“Ms Q always does this!”
“I think it’s Spanish.”
“Naw! It’s French, stupid!”
“How you know it’s French? French and Spanish are like cousins.”
Tavan and Kurtis stand outside of room 201 staring at the stunning mural of a wide-eyed little girl, her threadbare shirt sliding from her thin shoulders. Above the child’s head float words the boys can’t pronounce.
“Laaas Meesa-“ Kurtis intones, squinting at the words.
“Google it,” demands Tavan.
“The Miserable Ones…” Tavan is already on his phone, fingers flying. “French novel…early 19th century…June rebellion…ex-convict…” He looks up and shakes his head. “OK I’m done, I don’t get it. It sounds boring.”
“-alles…” Kurtis is still struggling with the title.
“Yeah. You’re right. Sounds confusing.”
There is a pause. Tavan and Kurtis reevaluate.
“Well,” says Kurtis. “Let’s just check it out though, you know, just in case it’s really good.”
Although most Bronx Prep students had never heard of the musical before and many were concerned that, unlike shows like Little Shop of Horrors and The Wiz, they would have no real connection to the characters, setting, plot or musical style, over ninety students auditioned for the musical “Les Miserables.”
|The mood is tense as auditioning students fill out paperwork in room 418|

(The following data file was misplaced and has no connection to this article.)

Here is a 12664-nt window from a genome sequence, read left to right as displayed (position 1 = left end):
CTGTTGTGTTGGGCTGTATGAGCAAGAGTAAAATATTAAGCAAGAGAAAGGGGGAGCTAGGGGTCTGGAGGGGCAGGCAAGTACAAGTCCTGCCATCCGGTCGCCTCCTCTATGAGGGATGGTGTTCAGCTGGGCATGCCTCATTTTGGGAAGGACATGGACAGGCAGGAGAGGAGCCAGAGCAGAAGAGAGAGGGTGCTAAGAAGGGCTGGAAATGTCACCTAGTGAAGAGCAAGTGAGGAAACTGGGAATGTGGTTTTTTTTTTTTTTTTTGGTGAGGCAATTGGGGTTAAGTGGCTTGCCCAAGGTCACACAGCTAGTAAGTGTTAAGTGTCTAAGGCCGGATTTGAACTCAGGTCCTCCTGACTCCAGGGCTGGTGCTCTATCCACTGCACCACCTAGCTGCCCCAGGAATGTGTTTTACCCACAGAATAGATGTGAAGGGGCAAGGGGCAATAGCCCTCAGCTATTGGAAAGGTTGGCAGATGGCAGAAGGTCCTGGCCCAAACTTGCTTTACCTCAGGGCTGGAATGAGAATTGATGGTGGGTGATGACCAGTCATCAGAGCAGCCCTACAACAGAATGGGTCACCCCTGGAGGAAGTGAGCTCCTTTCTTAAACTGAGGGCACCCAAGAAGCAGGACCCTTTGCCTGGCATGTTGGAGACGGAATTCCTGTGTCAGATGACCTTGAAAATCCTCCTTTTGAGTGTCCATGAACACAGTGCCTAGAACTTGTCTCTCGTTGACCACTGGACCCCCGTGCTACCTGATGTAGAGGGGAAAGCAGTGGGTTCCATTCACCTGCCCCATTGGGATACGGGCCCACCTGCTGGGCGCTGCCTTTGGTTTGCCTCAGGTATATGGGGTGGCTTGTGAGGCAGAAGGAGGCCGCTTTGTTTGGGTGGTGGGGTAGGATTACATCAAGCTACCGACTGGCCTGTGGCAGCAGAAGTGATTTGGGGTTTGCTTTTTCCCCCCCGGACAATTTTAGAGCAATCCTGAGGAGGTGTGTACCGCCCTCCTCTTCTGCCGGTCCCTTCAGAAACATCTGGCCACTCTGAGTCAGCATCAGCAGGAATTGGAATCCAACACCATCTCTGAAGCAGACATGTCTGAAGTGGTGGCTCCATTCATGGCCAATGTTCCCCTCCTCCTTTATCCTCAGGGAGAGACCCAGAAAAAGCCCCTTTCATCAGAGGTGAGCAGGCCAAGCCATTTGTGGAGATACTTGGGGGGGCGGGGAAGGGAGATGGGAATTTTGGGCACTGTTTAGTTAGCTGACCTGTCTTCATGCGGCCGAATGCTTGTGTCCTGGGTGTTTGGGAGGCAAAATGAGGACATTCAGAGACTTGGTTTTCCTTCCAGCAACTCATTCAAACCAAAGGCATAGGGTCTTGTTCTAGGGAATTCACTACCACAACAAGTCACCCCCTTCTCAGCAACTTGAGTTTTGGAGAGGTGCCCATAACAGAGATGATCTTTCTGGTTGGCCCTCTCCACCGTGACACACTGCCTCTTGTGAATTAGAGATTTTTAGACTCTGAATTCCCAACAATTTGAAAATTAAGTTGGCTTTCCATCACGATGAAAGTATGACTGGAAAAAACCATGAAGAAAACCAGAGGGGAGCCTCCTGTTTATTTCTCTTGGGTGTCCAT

Some of the students had done their homework and came prepared, ready to snag that role as Cosette or Jean Valjean. They knew the songs and they were ready to prove themselves.
Vying for the role of Jean Valjean
Others strolled in ignorant of what the play was actually about and were simply eager to sing on stage. Still others showed up just because their friends were there and needed support. However, all of the students walked out of auditions with a new understanding of what it means to fight, love, revolt, and change.
Learning "The People's Song"
In the short time it took for students to learn “The People’s Song” at auditions, students learned that the play was about sacrifice and the consequences and rewards we gain from the decisions we make. In a matter of hours that afternoon, “Les Miserables” had transformed from a vague and unpronounceable maybe-Spanish/maybe-French title into a story the kids understood and appreciated.
|5th and 6th graders audition|
Whether they were auditioning for the role of Fantine or a member of the proletariat, as the young actors lifted their voices, they learned and connected. They were reminded of the tug of wars in their own realities and forced to see themselves through their scripts. Though most of the kids did not make the cut, they were still given the opportunity to be exposed to something new and gripping. For those who were cast in the show, the journey was just beginning.
|Former Brox Prep musical theater star Denisse Polanco shares advice|